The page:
The Los Altos highlands of Jalisco are known for their iron-rich red soil and high altitude: we're talking about 7,000 feet above sea level. (Take that, Mile High City!) This is where Olmeca Altos tequila is produced. Join us on a tour behind the scenes...
'mexico' on Serious Eats
Ultra-fresh seafood, sprawling salsa bars, and more fresh corn tortillas than you can shake a fish at—it's all waiting for you in beautiful Nayarit, Mexico.
The fourth film in our Mexico series takes us to Oaxaca. The city is a culinary Mecca and there's no ingredient more important to the region—or the country, for that matter—than corn. We met with Amado Ramirez Leyva, the guru of Mexican corn, to find out more.
When we set off to film a story about Cacao in Mexico, we thought it might follow the usual how-to progression of growing cacao, fermenting the beans, toasting and grinding them, and finally making them into chocolate. What we found instead was a chocolate producer (Casa Tropical) and a cacao farmer (Doña Demetria of CASFA) with a shared passion, for not just the flavor and product, but the spirit behind the fruit and the trees. They opened up to us about this ancient food and the role it holds in Mexico's future.
Our journey to this story began with a phone call to Steve Sando, of Rancho Gordo. A few minutes into our chat, he told us about a rural community in Hidalgo, Mexico that was growing beautiful oregano in an effort maintain the life and vibrancy of the surrounding community. We were sold.
When it comes to eating, Mexico may be the best place on earth—at least in our humble opinion. We traveled to Chiapas, Oaxaca, Hidalgo, and the Capital Federal for two weeks, where we spent time with Oregano farmers, mushroom hunters, cacao growers, and corn farmers. And all along the way, we ate. This video is a compilation of our favorite bites, packed into one food porn-heavy minute. Enjoy!
Join us for a virtual tour of Herradura's operation in action—from the agave nursery to the harvest, the giant clay ovens to the fermentation tanks, the stills to the barrels, and everything in between.
We all know what Caesar salad is. Chopped romaine lettuce and garlicky croutons tossed in a creamy dressing made with eggs, olive oil, lemon, parmesan, Worcestershire sauce, and anchovies. There's a reason that in the 90 years since its invention, it's become the default second salad option at every single major restaurant chain in the country: even when mass-produced, it's combination of savory, creamy, tangy, and crunchy ingredients is tasty stuff. But we can do better than those chains in our own kitchens, I hope.
The site of the Mercado San Juan has hosted a market in one form or another since pre-Hispanic times. Fittingly, the ingredients for sale are the building blocks of the traditional foods you see on the streets of Morelia: brightly colored guavas, pitayas, and tiny plums that will turn up in gaspacho de frutas (local fruit salad, topped with cheese and hot sauce); honey and sugar that will end up in the multitude of sweets for which the town is famous; and sweet corn, in varieties ranging from kernel to leaf, and even in fungus form.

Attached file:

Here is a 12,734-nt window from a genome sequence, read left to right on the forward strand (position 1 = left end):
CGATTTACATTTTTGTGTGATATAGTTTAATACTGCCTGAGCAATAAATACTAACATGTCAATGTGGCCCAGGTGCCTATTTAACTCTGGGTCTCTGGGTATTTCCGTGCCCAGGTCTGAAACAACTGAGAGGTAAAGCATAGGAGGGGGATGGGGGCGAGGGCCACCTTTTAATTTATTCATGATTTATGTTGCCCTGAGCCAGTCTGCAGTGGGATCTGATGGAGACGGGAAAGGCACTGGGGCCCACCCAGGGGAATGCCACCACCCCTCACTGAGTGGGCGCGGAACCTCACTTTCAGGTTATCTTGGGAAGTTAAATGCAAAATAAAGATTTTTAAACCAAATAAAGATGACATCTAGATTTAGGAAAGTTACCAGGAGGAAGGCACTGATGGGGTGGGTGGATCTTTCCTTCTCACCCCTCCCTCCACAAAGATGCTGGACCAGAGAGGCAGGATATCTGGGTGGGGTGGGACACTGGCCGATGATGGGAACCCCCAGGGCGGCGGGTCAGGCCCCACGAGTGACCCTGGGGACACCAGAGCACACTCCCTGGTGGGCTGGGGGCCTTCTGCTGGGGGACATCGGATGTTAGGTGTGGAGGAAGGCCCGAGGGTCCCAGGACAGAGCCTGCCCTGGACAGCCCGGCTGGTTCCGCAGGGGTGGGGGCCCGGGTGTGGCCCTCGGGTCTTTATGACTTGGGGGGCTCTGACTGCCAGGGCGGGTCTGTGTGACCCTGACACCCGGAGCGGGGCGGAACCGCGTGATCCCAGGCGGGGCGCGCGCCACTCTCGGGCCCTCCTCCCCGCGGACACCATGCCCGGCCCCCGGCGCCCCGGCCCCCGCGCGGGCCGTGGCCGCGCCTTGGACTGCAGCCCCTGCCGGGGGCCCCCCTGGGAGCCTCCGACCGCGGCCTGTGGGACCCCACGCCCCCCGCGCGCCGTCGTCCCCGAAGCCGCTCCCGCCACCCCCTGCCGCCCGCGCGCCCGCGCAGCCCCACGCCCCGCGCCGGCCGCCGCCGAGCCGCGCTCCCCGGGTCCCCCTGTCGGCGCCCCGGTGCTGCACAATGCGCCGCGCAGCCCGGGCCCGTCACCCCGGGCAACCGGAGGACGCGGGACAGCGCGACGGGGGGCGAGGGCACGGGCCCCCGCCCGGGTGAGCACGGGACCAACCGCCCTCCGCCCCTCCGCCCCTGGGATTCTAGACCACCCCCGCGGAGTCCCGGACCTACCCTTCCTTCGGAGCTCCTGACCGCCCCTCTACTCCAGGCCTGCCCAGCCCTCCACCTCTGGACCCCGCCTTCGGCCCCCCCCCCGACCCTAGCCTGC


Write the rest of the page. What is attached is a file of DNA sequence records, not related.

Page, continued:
This three-day celebration in the capital of Michoacán, Mexico covers all things ingestible, from lypholized avocado to every mescal under the sun. Here are our 14 best bites from the festival.
While Mexico City's sprawling La Merced market can fulfill on almost all common goods for Mexican cooking, in contrast, Mercado San Juan delivers on just about everything else. For what it lacks in scale, Mercado San Juan makes up in diversity. It still has the ubiquitous bins of chiles and mole pastes, but they seem to be placed there only by default as each stall in the market truly amazes with its gems of delicacies, the unusual, and the rare.
Beyond all of the amazing Mexican items there are to experience at La Merced market, it's the overall enormity of the market that's the real attraction.
Tepoznieves has over 60 different flavors of ice cream and sorbets, including several sorbets made with a splash of booze.
Don't leave TJ without trying this knock-out dessert at Caesar's. Two thin crepes are topped with rich and creamy goat's milk caramel, toasted nuts, berries, and a scoop of vanilla ice cream.
Maybe you've heard of Javier Plascencia. He's among a group of chefs in Baja who have pioneered a new cuisine: Baja Med, which blends local ingredients with Mediterranean and Asian flavors and techniques. We visited Mision 19 restaurant to watch him work his magic with octopus, cow udder, tuna, and root veggies.
Tortas Wash Mobile is Tijuana's first, most famous, and longest-standing torta stand. In 1964 the stand opened with no official name and was unofficially branded Tortas Wash Mobile because of its location, adjacent to TJ's first car wash. Today, the car wash is long gone, but locals maintain a fierce and passionate loyalty to the only item they serve, a carne asada torta (35 pesos, or less than $3 US).
El Tio Pepe makes tortas in the traditional Guadalajara-style: drowned in a spicy chile de arbol sauce. The torta ahogada (36 pesos, or less than $3 US) features juicy cuts of braised pork that are stuffed into pan salado (salt bread) that's brought in fresh from Guadalajara three times per week.
Burgers may not be the first thing that springs to mind when you get hungry in Tijuana, but there are tasty burgers to be had, whether you go for food truck fare or fine dining.
We found ourselves in the middle of the Baja desert in Mexico, eating homemade tortillas made from fresh masa, along with a plate of chicken mole. This is one of the most authentic meals you're likely to taste for miles.
For this Hangover Helper, you're going to need a passport. A thousand bucks or so wouldn't hurt either. First step: Buy a round-trip ticket to Los Cabos, at the tip of the Baja Peninsula. You could just buy a one-way ticket, but that ends up being a very different trip.